A different narration.
Every sentence dragged on with the exact same rhythm. How can you make such
interesting material so impossible to bear????
This is one of the saddest disappointments I have ever experienced on Audible.
This book gives a different take on the d day landings. Using interviews and letter etc it tells the story from the thoughts and feelings of those involved. A very good listen.
I could not get past Chapter 2.... The narrator was sooooo monotone and drove me to rip my earphones out.....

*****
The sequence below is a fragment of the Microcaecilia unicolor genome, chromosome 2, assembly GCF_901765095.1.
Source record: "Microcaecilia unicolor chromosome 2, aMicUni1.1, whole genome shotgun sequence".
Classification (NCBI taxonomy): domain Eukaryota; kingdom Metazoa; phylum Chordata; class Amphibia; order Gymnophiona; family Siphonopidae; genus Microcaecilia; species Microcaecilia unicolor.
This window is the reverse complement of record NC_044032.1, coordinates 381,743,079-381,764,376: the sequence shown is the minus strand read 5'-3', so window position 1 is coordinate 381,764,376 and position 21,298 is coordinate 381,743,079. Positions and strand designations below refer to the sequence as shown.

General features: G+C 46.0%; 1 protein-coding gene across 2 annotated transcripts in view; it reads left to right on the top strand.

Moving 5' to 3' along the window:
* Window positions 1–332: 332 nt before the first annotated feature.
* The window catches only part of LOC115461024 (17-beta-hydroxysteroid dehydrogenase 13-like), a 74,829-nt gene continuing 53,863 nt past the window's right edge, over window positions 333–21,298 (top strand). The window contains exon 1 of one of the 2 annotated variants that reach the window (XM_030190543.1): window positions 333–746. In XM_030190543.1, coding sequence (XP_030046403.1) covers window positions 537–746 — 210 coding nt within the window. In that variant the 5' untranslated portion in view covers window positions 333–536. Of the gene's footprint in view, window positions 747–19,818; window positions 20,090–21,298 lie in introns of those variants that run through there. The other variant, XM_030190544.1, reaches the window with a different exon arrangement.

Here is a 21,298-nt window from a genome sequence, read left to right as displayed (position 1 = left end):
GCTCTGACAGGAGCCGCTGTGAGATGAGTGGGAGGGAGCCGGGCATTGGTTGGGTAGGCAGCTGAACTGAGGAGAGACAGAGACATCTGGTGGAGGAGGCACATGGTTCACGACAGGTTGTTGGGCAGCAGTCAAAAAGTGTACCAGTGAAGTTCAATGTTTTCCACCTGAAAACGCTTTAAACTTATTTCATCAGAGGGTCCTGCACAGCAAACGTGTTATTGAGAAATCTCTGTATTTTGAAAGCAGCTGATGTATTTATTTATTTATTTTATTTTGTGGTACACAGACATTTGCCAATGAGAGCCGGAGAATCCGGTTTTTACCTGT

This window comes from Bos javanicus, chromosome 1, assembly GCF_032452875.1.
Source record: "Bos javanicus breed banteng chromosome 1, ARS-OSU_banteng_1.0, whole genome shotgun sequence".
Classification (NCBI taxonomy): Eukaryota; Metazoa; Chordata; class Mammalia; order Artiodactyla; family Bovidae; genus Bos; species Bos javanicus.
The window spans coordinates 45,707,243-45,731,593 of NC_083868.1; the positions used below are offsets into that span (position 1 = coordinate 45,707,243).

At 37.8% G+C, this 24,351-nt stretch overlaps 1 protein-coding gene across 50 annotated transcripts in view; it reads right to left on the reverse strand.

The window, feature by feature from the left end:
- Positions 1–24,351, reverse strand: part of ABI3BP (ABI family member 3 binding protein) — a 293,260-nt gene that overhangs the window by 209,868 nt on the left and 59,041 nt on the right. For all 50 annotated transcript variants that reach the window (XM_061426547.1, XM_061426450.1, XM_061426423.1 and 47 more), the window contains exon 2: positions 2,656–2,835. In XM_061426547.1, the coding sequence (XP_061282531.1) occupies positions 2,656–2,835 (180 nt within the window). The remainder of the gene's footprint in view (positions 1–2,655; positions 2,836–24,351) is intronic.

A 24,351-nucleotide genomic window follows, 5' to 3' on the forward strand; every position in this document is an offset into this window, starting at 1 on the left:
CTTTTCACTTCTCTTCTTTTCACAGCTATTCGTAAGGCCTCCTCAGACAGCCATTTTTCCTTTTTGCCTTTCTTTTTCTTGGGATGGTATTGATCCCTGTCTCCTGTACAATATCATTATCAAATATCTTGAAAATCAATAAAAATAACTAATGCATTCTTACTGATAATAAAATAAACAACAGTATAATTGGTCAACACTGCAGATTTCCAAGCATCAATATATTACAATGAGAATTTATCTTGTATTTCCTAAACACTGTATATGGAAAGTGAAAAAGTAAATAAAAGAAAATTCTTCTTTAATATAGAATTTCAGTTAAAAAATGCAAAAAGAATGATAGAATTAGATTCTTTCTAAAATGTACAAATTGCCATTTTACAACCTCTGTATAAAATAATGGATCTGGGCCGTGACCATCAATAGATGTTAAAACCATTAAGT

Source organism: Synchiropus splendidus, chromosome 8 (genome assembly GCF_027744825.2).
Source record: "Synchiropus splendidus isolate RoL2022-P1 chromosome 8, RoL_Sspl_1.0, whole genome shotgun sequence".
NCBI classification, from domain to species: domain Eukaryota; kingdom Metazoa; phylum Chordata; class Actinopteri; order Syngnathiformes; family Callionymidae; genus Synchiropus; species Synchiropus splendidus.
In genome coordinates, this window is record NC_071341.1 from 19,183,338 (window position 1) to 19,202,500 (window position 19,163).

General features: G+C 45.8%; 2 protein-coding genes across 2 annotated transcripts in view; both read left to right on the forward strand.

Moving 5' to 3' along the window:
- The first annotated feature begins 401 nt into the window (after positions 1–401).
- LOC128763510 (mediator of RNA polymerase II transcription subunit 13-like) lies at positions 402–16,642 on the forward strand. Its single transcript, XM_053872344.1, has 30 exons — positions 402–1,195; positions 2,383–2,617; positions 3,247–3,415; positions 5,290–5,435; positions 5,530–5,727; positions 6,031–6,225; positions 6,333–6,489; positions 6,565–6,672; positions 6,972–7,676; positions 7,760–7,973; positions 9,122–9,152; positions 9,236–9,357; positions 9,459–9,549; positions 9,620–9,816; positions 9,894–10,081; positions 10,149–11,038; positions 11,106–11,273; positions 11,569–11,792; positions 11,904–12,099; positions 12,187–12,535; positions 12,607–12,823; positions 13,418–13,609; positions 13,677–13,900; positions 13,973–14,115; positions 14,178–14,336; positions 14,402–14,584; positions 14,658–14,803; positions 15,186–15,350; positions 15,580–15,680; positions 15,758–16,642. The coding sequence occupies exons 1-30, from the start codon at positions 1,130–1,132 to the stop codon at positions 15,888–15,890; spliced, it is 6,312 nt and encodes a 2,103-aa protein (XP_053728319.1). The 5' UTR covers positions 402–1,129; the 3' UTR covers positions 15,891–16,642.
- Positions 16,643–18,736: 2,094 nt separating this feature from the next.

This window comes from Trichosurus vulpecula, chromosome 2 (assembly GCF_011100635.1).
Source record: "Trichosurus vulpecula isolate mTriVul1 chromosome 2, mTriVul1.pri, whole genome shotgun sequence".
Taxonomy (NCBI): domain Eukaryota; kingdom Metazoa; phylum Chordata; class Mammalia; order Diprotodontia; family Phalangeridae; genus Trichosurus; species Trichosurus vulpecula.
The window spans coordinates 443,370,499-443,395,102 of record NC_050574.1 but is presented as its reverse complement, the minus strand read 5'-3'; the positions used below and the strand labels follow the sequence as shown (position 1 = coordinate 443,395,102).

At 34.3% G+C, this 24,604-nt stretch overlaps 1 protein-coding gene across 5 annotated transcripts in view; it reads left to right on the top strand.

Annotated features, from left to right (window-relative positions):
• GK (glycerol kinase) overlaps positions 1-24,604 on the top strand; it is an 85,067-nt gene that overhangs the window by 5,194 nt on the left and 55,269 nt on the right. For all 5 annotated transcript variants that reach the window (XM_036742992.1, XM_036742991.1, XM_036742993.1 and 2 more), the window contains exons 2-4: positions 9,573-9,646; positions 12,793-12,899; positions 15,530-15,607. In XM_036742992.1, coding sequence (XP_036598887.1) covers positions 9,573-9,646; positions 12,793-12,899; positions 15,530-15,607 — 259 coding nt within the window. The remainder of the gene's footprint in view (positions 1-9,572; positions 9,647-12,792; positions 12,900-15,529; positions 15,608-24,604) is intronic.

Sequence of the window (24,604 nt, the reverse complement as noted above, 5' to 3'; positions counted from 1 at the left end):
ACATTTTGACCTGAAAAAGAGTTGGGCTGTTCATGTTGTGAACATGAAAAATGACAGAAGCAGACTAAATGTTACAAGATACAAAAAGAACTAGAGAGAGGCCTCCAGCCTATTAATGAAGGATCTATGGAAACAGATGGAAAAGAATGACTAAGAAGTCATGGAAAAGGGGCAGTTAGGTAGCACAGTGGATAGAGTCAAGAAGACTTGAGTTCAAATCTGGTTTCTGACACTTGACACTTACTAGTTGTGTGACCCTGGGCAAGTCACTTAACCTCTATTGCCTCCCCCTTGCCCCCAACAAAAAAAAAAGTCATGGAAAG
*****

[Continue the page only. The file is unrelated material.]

This is an exceptional written work. Unfortunately I found the narrator's voice to be so unpleasant that I was unable to listen to the entire book.
I am a retired electrical engineer with interests in computer science, computer history, military history, the brain and conciousness. I am always amazed at the connectedness of things, ideas and concepts.
All Americans need to understand the sacrifices made by our servicemen on 6 June 1944 as they stormed the beaches of Normandy. I have waited for many years to finally obtain an audio version of this book. A must for all students of History.
Cornelius Ryan weaving the story of Private Arthur B.
His very distinct accent added to the narration.
Came very close to tears when listening to what happened to our guys at Sainte Mere Eglise.